By Erica C. Barnett
Officials at the King County Regional Homelessness Authority say the agency will pay for three contracts at the center of a recent funding controversy using $2 million in unspent Emergency Solutions Grant (ESG-CV) COVID relief dollars from the city of Seattle. The city’s Human Services Department, which oversaw the money until the KCRHA took over the region’s homelessness system this year, has not yet responded to questions sent Friday morning about the specific source of the funding.
One potential source is leftover funding former mayor Jenny Durkan’s administration planned to spend on rapid rehousing at the two shelter-based hotels the city opened (and closed) last year. The mayor’s office claimed the hotels would serve as short-term stops for people to move rapidly from unsheltered homelessness to market-rate apartments using short-term rent subsidies; in reality, most people stayed at the hotels long-term, leaving most of the rapid rehousing dollars unspent when the hotels closed earlier this year.
The city council passed legislation allocating the $2 million, which last year’s state budget earmarked for “tiny home villages,” to two LIHI tiny house villages last year. However, then-mayor Jenny Durkan never spent the money, transferring authority of the state funds to the KCRHA at the beginning of this year. The KCRHA, in turn, created a new, open bidding process for the money, ultimately rejecting both of LIHI’s proposals in favor of three different projects, including one from the Chief Seattle Club that involved (but was not led by) LIHI.
In response, State Rep. Frank Chopp (D-43) said the state dollars were never the KCRHA’s to give, and earmarked the money for LIHI in this year’s state budget, leaving the agency with $2 million in unfunded commitments.
“Neither I, or the agency, has an ax to grind with tiny houses as a shelter type. If I really wanted to get rid of them, I would have just defunded them on day 3. They’d be gone. We wouldn’t be having this conversation. The question was, should we rapidly open 10 to 15 tiny house villages, and I said the data does not support expansion of that scale.”—KCRHA director Marc Dones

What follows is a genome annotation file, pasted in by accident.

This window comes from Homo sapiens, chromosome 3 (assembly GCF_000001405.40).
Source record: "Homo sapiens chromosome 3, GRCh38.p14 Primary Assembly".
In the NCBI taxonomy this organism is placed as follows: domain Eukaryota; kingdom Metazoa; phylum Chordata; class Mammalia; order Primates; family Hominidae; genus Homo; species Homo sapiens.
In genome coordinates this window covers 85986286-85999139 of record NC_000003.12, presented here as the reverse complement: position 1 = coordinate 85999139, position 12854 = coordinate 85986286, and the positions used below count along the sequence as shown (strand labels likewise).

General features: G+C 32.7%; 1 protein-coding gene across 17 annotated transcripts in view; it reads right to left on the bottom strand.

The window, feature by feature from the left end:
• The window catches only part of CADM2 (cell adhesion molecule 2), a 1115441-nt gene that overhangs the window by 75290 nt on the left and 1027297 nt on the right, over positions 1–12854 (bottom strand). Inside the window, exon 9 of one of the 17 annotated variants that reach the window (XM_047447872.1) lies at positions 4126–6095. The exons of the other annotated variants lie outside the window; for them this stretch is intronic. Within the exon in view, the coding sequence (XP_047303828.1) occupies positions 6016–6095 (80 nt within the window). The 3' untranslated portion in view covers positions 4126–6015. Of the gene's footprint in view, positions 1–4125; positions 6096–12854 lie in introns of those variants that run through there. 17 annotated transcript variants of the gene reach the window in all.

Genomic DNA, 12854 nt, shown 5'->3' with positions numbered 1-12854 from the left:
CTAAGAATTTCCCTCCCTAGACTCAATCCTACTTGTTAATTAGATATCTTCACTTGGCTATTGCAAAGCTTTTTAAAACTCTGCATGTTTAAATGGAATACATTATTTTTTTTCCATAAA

During a meeting of the King County Regional Homelessness Authority’s implementation board on Wednesday, KCRHA director Marc Dones—a vocal critic of the city council’s plans to expand tiny house villages around the city—sounded frustrated as they addressed the controversy.
“Neither I, or the agency, has an ax to grind with tiny houses as a shelter type,” Dones said. “If I really wanted to get rid of them, I would have just defunded them on day 3. They’d be gone. We wouldn’t be having this conversation. What I have said repeatedly [is that] radical expansion, which was what was being put forward to me last year—the question was, should we rapidly open 10 to 15 tiny house villages, and I said the data does not support expansion of that scale.”
“There is, and I cannot stress this enough, zero credible or factual assertion in any statement made by anyone that this agency, or I specifically, am trying to unwind all of the tiny houses tomorrow, and, frankly, that we have not made new investments into tiny shelter types,” Dones said, pointing to existing contracts with LIHI that transferred to the authority from the city of Seattle and to two of the projects the RHA attempted to fund through the bidding process—the Chief Seattle Club/LIHI village and an expansion of Catholic Community Services’ existing Pallet shelter project.
Dones noted that LIHI did not file a formal grievance over the authority’s decision not to fund its proposed tiny house villages in South Seattle and South Lake Union (which, thanks to Chopp, were both ultimately funded by the state). “We are done,” they said. Lee, from LIHI, said she chose not to file a grievance because she didn’t believe LIHI would get a fair shake from the same panel that rejected its applications, which included both Dones and his executive assistant.
Dr. Simha Reddy, a member of the implementation board, said he and other board members met with Dones last week to figure out what happened with the $2 million, and came to the conclusion that the agency legitimately believed it had the authority to distribute the $2 million in state funding through its own grant process. “Fundamentally, an error happened. I don’t think there’s a particular villain here,” Reddy said. “Stepping back, this looks like this is a situation where good people trying their hardest could have come to different conclusions.”